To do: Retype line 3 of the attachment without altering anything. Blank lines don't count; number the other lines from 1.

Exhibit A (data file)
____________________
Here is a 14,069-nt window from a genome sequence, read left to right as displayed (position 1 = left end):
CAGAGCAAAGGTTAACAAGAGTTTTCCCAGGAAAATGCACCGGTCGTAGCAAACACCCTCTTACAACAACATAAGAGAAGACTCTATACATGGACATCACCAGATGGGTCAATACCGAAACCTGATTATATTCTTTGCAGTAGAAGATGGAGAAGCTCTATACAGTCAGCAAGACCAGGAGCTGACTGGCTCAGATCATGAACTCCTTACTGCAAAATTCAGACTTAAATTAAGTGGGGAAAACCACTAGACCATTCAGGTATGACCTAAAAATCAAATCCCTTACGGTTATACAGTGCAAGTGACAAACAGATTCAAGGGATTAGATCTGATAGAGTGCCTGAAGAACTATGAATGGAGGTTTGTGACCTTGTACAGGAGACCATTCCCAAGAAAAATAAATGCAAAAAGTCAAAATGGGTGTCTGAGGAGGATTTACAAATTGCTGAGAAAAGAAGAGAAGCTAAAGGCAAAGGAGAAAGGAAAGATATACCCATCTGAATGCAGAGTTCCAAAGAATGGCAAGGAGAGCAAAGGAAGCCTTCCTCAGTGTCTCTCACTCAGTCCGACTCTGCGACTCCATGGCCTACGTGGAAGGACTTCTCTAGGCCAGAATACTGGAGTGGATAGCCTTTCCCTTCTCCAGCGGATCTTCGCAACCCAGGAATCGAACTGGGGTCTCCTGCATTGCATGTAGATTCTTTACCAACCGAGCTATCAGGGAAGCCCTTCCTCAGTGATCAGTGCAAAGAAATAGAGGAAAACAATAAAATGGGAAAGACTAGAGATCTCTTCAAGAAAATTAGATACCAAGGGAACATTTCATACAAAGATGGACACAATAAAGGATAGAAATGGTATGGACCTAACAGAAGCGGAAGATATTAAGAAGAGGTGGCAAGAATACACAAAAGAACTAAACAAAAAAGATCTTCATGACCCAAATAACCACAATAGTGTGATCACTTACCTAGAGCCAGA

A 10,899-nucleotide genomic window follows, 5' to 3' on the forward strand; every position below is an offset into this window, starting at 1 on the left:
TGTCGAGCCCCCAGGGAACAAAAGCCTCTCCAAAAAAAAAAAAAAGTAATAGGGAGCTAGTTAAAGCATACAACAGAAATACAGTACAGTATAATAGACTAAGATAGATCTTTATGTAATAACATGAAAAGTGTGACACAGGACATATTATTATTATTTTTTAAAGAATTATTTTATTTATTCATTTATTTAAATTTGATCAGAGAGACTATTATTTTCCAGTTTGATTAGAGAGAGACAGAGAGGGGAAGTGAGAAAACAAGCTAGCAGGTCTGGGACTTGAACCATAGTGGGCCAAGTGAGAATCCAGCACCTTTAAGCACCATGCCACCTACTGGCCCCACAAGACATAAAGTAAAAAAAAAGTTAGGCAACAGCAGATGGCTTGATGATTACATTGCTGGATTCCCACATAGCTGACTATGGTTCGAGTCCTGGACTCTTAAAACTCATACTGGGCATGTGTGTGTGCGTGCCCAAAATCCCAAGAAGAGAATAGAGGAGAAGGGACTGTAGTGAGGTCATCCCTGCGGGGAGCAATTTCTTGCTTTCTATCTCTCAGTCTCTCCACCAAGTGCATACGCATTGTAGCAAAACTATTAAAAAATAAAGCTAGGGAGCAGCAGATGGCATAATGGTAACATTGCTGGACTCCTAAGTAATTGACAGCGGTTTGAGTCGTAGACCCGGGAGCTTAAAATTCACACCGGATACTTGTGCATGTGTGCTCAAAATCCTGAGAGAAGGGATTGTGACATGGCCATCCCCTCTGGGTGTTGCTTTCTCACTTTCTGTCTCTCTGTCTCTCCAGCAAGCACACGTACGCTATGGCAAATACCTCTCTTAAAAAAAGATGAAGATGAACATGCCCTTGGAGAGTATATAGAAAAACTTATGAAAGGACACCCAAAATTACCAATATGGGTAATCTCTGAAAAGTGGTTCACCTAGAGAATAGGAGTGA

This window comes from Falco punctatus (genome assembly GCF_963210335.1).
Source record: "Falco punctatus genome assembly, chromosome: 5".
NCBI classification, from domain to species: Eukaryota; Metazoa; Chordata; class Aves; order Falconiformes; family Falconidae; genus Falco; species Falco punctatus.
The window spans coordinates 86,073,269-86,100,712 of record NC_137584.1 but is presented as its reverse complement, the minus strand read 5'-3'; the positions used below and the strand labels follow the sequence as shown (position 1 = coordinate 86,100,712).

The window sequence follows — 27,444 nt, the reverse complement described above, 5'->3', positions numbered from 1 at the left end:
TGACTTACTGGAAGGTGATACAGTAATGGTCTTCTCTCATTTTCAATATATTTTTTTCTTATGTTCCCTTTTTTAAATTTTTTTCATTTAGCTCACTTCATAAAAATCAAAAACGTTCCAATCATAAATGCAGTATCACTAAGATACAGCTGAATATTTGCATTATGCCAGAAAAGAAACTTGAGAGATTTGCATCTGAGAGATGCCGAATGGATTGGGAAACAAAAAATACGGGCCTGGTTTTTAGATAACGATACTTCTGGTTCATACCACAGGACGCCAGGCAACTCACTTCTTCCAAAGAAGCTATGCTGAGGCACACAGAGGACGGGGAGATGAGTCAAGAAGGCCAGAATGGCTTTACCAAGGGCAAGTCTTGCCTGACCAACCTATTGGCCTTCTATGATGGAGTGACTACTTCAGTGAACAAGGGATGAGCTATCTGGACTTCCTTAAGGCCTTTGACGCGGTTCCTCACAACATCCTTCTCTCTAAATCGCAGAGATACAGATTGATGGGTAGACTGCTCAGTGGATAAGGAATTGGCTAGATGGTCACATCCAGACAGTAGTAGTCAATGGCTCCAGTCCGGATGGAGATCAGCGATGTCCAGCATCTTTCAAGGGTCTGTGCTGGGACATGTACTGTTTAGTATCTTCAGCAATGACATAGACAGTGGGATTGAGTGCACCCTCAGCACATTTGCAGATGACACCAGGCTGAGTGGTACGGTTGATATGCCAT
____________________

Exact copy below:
A 10,899-nucleotide genomic window follows, 5' to 3' on the forward strand; every position below is an offset into this window, starting at 1 on the left: